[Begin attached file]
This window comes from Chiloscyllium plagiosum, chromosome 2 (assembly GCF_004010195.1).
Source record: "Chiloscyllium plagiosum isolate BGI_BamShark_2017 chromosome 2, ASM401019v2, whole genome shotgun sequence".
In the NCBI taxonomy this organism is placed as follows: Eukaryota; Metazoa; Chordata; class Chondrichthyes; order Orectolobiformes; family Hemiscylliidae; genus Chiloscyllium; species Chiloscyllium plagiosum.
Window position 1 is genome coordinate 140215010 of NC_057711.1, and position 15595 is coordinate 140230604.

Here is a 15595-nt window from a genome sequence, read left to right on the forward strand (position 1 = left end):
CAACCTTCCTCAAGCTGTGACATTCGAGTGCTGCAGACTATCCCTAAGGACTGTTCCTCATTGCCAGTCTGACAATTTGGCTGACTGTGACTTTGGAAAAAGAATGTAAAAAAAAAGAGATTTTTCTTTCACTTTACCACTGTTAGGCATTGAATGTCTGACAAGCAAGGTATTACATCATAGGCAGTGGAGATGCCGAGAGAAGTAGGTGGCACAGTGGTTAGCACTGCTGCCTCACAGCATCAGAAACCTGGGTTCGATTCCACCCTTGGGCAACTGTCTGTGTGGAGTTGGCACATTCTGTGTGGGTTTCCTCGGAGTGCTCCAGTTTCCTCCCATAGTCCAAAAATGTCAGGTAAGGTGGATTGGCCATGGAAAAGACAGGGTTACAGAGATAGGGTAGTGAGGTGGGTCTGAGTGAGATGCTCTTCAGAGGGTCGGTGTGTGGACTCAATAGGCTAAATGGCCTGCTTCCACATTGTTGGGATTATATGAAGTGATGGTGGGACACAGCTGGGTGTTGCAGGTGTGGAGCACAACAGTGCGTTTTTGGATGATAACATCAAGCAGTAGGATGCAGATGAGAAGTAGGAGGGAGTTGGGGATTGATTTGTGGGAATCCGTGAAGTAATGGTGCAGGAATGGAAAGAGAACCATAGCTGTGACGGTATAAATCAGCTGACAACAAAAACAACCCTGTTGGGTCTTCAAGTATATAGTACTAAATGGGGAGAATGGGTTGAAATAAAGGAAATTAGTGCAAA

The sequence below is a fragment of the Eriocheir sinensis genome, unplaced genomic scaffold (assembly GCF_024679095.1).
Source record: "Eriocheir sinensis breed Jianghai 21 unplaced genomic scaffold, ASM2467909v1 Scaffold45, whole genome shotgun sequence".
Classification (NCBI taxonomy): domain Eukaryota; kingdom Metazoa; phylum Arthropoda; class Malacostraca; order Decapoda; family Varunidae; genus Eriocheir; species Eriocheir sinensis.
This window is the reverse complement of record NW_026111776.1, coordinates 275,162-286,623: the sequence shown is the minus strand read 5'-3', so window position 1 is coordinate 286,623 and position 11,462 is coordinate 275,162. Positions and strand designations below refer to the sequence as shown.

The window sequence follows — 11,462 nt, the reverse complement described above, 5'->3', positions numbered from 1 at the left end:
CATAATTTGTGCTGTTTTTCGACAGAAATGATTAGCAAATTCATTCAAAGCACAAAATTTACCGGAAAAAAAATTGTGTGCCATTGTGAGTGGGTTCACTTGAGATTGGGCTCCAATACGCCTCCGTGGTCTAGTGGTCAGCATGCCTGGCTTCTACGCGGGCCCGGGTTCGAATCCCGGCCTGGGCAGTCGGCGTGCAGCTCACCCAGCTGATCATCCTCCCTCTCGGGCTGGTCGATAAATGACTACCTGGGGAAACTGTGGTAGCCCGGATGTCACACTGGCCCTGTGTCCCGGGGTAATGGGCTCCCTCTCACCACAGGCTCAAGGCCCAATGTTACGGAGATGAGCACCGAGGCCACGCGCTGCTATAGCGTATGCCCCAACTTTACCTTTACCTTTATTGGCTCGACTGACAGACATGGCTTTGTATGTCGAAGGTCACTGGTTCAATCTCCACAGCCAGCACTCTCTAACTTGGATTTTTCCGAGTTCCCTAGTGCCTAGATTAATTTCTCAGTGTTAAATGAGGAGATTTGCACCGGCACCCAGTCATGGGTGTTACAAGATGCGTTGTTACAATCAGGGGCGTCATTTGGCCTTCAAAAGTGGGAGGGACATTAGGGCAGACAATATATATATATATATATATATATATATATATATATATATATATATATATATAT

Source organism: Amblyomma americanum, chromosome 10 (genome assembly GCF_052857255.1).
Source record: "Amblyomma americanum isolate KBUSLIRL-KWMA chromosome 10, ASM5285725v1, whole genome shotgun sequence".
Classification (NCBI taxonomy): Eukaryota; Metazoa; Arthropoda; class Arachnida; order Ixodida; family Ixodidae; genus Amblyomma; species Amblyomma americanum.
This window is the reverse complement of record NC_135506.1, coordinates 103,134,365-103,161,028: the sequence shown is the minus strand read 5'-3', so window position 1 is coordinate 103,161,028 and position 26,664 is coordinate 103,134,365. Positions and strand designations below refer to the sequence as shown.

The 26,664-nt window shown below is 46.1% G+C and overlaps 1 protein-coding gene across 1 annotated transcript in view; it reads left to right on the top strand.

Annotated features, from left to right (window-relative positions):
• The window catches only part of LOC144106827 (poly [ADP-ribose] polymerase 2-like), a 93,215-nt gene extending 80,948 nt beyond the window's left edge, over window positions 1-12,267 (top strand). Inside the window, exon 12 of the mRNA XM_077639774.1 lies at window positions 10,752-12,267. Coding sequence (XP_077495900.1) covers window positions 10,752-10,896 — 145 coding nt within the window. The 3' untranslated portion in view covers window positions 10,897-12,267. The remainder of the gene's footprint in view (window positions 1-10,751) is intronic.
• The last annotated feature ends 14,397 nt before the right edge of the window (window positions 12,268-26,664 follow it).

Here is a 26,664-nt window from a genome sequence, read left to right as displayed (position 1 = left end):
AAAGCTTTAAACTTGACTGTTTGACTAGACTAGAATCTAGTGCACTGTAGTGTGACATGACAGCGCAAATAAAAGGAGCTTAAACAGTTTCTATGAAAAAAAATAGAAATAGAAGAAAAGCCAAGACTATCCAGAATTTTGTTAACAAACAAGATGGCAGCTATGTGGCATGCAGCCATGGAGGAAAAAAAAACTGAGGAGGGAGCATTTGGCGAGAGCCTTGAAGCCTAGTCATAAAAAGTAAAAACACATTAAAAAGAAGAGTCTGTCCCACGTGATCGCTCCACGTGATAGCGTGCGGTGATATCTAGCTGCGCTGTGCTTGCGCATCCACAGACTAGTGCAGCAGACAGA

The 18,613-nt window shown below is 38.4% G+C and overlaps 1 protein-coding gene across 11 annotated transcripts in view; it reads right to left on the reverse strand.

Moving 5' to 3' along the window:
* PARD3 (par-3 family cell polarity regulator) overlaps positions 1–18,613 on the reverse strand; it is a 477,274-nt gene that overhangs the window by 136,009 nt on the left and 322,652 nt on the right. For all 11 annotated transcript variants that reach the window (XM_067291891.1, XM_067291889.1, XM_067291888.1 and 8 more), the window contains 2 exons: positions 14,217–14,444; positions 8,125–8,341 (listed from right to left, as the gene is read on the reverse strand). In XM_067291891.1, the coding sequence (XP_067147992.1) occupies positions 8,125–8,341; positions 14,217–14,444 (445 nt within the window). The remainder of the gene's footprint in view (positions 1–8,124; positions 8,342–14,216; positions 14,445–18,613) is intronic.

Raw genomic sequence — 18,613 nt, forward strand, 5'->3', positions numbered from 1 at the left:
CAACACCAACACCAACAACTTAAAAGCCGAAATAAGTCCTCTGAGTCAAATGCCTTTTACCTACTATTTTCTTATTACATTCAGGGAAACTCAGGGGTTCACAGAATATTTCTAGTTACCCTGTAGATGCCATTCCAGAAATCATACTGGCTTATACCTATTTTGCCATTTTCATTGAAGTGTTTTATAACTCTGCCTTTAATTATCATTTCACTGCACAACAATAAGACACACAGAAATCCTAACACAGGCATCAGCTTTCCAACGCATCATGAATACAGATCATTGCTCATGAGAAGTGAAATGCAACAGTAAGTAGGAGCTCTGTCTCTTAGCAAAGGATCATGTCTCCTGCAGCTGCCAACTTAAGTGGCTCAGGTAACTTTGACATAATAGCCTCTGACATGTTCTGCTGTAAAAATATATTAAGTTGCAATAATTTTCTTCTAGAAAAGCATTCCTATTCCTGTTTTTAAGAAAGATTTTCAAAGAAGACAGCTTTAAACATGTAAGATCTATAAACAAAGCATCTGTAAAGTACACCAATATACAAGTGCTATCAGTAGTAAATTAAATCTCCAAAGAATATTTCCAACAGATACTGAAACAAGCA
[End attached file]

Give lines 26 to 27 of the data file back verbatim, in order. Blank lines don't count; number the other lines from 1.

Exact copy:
Raw genomic sequence — 18,613 nt, forward strand, 5'->3', positions numbered from 1 at the left:
CAACACCAACACCAACAACTTAAAAGCCGAAATAAGTCCTCTGAGTCAAATGCCTTTTACCTACTATTTTCTTATTACATTCAGGGAAACTCAGGGGTTCACAGAATATTTCTAGTTACCCTGTAGATGCCATTCCAGAAATCATACTGGCTTATACCTATTTTGCCATTTTCATTGAAGTGTTTTATAACTCTGCCTTTAATTATCATTTCACTGCACAACAATAAGACACACAGAAATCCTAACACAGGCATCAGCTTTCCAACGCATCATGAATACAGATCATTGCTCATGAGAAGTGAAATGCAACAGTAAGTAGGAGCTCTGTCTCTTAGCAAAGGATCATGTCTCCTGCAGCTGCCAACTTAAGTGGCTCAGGTAACTTTGACATAATAGCCTCTGACATGTTCTGCTGTAAAAATATATTAAGTTGCAATAATTTTCTTCTAGAAAAGCATTCCTATTCCTGTTTTTAAGAAAGATTTTCAAAGAAGACAGCTTTAAACATGTAAGATCTATAAACAAAGCATCTGTAAAGTACACCAATATACAAGTGCTATCAGTAGTAAATTAAATCTCCAAAGAATATTTCCAACAGATACTGAAACAAGCA